"Talks over stadium fund gets heated" Daily News 2/19/8
Talks over stadium fund gets heated
BY BILL EGBERT
DAILY NEWS STAFF WRITER
Tuesday, February 19th 2008, 4:00 AM
After a nearly two-year delay, the board of the community benefit fund promised by the Yankees as part of the new stadium deal is stepping up to the plate.
But it's not without some rancor between the Yankees and local legislators.
"Our first priority will be to get money to Little Leagues across the Bronx before the season starts," said Michael Drezin, fund administrator and spokesman for the New Yankee Stadium Community Benefits Fund Inc. "The goal is by April."
The new nonprofit, informally known as the New Yankee Stadium Foundation, expects to receive its first round of funding by the end of the month.
A recent meeting between Yankees President Randy Levine and local legislators turned into a shouting match when Levine responded with vague numbers about how many local residents have been hired to work on building the new stadium.
Then, Levine irked the lawmakers even more by referring them to Borough President Adolfo Carrión to answer questions about the long delay in getting the foundation organized and its funding distributed.
The community benefits agreement signed by the Yankees to blunt local opposition to the stadium construction plan promises the fund $800,000 in cash and $100,000 in baseball equipment - along with 15,000 home game tickets - annually for the next 40 years.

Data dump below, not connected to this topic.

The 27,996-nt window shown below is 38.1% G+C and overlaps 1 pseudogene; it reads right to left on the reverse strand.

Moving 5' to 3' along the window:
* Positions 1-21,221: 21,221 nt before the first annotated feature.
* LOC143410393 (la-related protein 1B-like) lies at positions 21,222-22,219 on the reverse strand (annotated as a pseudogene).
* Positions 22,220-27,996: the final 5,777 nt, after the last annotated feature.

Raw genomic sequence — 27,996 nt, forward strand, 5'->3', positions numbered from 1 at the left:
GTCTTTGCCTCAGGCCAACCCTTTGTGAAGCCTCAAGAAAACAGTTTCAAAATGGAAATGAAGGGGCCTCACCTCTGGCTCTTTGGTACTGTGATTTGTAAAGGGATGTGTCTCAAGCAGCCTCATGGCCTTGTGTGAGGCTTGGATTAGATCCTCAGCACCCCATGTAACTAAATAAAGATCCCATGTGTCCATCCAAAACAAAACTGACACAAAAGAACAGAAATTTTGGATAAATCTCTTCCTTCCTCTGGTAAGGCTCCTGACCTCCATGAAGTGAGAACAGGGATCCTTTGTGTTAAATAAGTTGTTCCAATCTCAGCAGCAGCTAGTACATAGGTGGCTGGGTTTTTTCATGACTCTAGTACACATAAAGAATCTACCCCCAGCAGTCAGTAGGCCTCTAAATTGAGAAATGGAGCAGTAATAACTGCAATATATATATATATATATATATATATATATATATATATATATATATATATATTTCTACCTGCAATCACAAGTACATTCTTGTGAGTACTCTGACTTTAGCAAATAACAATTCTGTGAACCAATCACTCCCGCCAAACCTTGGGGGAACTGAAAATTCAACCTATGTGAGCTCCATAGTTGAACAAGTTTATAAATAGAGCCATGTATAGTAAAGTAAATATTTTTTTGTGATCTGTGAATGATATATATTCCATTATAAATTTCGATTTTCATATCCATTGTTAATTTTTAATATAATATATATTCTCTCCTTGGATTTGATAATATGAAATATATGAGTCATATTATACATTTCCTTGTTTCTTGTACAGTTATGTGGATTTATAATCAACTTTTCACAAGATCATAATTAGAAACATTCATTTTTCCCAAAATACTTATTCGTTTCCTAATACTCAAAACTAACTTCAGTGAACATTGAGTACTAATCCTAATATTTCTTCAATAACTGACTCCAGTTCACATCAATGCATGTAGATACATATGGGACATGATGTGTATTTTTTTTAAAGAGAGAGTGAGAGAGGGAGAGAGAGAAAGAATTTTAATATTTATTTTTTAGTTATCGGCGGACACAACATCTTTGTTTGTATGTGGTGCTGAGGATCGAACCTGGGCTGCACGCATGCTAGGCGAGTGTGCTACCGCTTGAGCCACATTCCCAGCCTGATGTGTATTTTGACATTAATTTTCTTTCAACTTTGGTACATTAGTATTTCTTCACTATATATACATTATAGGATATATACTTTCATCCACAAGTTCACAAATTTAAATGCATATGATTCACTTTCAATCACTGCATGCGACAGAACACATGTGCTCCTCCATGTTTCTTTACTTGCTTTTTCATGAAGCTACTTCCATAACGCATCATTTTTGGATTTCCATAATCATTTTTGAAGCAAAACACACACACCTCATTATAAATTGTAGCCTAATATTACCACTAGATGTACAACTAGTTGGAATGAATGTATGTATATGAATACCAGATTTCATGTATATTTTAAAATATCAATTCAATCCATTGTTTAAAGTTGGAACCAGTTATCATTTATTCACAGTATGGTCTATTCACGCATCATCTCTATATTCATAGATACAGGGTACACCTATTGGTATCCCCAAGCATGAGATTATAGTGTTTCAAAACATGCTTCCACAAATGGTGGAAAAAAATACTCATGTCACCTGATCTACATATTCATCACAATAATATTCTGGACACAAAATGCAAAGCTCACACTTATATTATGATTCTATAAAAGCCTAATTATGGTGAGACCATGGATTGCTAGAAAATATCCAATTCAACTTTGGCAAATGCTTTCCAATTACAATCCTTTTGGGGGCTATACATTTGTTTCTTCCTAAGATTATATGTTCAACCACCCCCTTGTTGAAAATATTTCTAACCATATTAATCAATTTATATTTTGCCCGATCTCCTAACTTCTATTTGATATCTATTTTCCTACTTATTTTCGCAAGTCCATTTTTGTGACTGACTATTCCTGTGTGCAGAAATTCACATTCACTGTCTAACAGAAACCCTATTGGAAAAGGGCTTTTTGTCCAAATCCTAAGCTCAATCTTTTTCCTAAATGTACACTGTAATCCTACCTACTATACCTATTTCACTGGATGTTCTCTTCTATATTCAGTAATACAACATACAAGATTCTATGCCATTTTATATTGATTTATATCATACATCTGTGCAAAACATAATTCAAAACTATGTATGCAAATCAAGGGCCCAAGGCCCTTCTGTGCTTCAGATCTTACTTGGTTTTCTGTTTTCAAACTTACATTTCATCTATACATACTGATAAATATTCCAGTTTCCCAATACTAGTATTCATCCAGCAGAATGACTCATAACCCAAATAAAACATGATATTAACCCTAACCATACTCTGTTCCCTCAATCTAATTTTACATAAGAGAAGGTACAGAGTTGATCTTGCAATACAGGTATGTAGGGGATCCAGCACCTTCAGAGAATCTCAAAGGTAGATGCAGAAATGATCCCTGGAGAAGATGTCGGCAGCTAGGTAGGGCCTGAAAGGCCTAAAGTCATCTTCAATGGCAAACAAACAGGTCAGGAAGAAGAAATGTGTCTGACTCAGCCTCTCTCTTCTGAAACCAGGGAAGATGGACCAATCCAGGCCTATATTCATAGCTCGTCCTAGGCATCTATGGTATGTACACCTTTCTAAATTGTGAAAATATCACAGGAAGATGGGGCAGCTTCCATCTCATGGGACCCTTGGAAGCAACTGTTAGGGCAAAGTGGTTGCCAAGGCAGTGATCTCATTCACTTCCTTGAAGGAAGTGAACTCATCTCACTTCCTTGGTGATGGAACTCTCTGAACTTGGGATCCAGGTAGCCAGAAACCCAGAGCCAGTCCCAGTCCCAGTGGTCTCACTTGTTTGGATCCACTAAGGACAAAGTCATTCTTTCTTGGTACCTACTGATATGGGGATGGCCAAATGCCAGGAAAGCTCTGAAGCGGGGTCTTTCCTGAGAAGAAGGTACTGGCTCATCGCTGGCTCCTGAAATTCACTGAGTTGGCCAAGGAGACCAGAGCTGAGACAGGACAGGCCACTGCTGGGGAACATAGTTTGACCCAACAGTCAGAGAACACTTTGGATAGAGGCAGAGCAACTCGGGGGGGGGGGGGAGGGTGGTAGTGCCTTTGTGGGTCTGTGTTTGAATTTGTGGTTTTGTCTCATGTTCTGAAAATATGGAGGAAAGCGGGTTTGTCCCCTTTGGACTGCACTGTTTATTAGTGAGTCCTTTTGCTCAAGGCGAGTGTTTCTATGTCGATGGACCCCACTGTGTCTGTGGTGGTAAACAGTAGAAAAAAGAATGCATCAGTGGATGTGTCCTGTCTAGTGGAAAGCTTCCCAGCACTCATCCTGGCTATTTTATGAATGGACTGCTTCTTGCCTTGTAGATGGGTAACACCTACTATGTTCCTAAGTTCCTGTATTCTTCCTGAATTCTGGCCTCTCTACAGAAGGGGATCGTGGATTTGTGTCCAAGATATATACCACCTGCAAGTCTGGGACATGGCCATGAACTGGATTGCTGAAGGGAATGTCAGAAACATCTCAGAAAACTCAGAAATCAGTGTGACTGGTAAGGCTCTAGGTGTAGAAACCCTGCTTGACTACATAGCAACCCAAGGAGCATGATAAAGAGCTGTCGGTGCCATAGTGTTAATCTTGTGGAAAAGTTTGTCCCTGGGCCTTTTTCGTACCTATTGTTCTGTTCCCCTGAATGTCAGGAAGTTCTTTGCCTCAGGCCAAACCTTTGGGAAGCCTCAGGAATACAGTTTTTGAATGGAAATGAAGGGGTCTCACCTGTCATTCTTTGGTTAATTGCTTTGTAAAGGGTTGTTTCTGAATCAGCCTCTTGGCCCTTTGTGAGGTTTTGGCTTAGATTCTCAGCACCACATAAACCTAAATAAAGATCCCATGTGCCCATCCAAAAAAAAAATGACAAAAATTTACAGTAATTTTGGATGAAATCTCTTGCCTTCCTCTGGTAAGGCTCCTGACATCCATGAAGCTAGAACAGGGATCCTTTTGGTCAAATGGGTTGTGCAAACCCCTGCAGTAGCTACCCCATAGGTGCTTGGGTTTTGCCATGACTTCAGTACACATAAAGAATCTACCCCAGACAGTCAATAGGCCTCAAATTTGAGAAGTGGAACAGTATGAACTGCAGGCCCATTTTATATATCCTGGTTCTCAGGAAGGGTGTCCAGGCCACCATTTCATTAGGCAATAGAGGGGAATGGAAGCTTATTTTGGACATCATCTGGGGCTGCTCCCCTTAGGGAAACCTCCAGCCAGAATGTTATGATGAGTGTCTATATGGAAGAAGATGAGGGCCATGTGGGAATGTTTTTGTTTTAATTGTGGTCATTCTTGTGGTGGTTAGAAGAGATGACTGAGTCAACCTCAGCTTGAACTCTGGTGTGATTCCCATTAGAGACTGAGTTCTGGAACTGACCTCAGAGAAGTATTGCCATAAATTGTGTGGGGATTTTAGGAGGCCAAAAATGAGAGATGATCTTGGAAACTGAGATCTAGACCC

Drezin explained that the newly assembled all-volunteer board has only recently been able to get its legal paperwork together to receive and disburse the funds.
The board, headed by New York National Bank founder Serafin Mariel, also includes Ronald Bailey, pastor of the Love Gospel Assembly Church; Roberto Crespo, director of Knock for Freedom; Susan Goldy, a local Realtor; Ted Jefferson, executive director of Bronx Shepherds Restoration Corp.; Leo Martinez, executive director of Alliance for Community Services; and Harold Silverman, a former judge.
Once the fund takes care of the borough's Little League teams, the focus will turn to the area around the new stadium site.
"We know that a number of people in the community are unhappy about the pace so far and are concerned they're being forgotten," said Drezin. "And we intend to address those concerns in a dramatic way."
Grants will go to established nonprofit groups with experience working in the Bronx, he said, as well as to "fiscal conduits" - nonprofit entities that fund smaller community groups and programs.